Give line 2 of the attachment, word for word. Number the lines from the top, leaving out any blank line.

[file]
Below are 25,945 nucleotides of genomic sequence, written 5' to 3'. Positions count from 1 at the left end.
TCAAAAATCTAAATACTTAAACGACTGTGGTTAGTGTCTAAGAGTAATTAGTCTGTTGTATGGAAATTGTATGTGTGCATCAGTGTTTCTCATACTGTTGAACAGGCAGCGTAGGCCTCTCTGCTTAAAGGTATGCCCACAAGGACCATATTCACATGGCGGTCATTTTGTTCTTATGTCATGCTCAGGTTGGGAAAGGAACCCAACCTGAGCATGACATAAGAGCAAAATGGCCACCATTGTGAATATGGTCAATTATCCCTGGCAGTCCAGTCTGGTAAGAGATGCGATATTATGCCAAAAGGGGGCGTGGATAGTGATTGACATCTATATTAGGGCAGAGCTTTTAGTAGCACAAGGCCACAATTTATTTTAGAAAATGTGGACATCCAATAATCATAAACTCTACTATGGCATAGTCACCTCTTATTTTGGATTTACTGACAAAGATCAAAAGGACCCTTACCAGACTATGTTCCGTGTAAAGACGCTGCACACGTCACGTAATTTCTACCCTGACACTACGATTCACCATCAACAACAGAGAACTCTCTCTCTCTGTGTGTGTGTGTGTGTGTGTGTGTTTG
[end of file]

TCAAAAATCTAAATACTTAAACGACTGTGGTTAGTGTCTAAGAGTAATTAGTCTGTTGTATGGAAATTGTATGTGTGCATCAGTGTTTCTCATACTGTTGAACAGGCAGCGTAGGCCTCTCTGCTTAAAGGTATGCCCACAAGGACCATATTCACATGGCGGTCATTTTGTTCTTATGTCATGCTCAGGTTGGGAAAGGAACCCAACCTGAGCATGACATAAGAGCAAAATGGCCACCATTGTGAATATGGTCAATTATCCCTGGCAGTCCAGTCTGGTAAGAGATGCGATATTATGCCAAAAGGGGGCGTGGATAGTGATTGACATCTATATTAGGGCAGAGCTTTTAGTAGCACAAGGCCACAATTTATTTTAGAAAATGTGGACATCCAATAATCATAAACTCTACTATGGCATAGTCACCTCTTATTTTGGATTTACTGACAAAGATCAAAAGGACCCTTACCAGACTATGTTCCGTGTAAAGACGCTGCACACGTCACGTAATTTCTACCCTGACACTACGATTCACCATCAACAACAGAGAACTCTCTCTCTCTGTGTGTGTGTGTGTGTGTGTGTGTTTG